Missile Scientists Face Accusations

Russian academics involved in hypersonic missile technology are facing “very serious accusations,” according to the Kremlin. The treason investigation has raised concerns within the country’s scientific community. Anatoly Maslov, Alexander Shiplyuk, and Valery Zvegintsev, the academics in question, have received support from their colleagues who penned an open letter defending their innocence and expressing fears that the prosecutions could harm Russian science.

Previously, President Vladimir Putin boasted about Russia’s hypersonic missile capabilities, claiming they were the best in the world and capable of speeds up to Mach 10 to evade enemy air defenses. However, Ukraine recently claimed to have destroyed six of these missiles in one night, a claim that Russia disputes.

The arrested scientists have been active participants in various academic conferences over the years. In 2012, Maslov and Shiplyuk presented their research on hypersonic missile design in France, and in 2016, all three academics contributed to a book chapter on hypersonic research facilities in Russia.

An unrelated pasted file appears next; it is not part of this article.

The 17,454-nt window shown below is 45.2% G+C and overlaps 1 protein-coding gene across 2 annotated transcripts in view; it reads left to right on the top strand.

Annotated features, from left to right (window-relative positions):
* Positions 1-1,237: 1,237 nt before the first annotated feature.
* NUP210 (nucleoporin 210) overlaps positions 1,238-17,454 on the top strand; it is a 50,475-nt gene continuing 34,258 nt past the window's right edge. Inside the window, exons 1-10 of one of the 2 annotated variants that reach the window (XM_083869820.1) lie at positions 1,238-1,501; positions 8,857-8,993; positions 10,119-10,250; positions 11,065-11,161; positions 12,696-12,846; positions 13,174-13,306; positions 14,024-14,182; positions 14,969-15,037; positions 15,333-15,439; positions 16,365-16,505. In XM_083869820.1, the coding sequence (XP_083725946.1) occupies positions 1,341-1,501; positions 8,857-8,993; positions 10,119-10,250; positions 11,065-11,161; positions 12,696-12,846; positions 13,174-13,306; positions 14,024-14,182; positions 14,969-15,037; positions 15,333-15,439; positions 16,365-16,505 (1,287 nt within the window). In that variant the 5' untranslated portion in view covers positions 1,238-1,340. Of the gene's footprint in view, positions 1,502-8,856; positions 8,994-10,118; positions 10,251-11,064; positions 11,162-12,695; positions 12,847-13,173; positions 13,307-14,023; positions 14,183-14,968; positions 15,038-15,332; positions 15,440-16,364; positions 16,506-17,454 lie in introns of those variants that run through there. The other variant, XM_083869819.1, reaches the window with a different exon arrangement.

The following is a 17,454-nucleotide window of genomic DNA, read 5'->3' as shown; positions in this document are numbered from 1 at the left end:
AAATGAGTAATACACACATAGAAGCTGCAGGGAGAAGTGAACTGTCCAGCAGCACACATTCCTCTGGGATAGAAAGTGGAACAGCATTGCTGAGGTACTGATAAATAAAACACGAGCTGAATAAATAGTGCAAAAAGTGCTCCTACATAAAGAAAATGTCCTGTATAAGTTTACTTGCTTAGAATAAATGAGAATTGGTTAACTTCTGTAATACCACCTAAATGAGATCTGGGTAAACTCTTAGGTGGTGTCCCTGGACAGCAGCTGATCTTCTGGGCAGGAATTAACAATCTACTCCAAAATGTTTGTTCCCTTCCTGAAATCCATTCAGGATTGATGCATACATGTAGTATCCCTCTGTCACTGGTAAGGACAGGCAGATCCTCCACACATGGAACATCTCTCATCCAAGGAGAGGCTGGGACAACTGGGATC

The open letter from their colleagues at the Khristianovich Institute of Theoretical and Applied Mechanics in Novosibirsk emphasizes that the materials presented by the scientists at international forums underwent thorough checks to ensure they did not contain restricted information. The letter raises concerns about the wider implications of these cases, suggesting that any article or report could potentially lead to accusations of high treason.

The letter also highlights the case of Dmitry Kolker, another Siberian scientist who was arrested on suspicion of state treason last year but tragically passed away two days later from advanced pancreatic cancer. Such cases have a chilling effect on young scientists, with the best students now refusing to work in this environment and talented researchers leaving the field of science altogether. This trend has resulted in the closure of critical research areas for future aerospace technology, as employees fear engaging in such work.

Kremlin spokesman Dmitry Peskov acknowledged the existence of the open letter but clarified that the Russian special services are responsible for the investigation. He stressed that the accusations are serious in nature. The investigation and subsequent legal proceedings are being closely monitored, as concerns grow regarding their impact on the scientific community and research in Russia.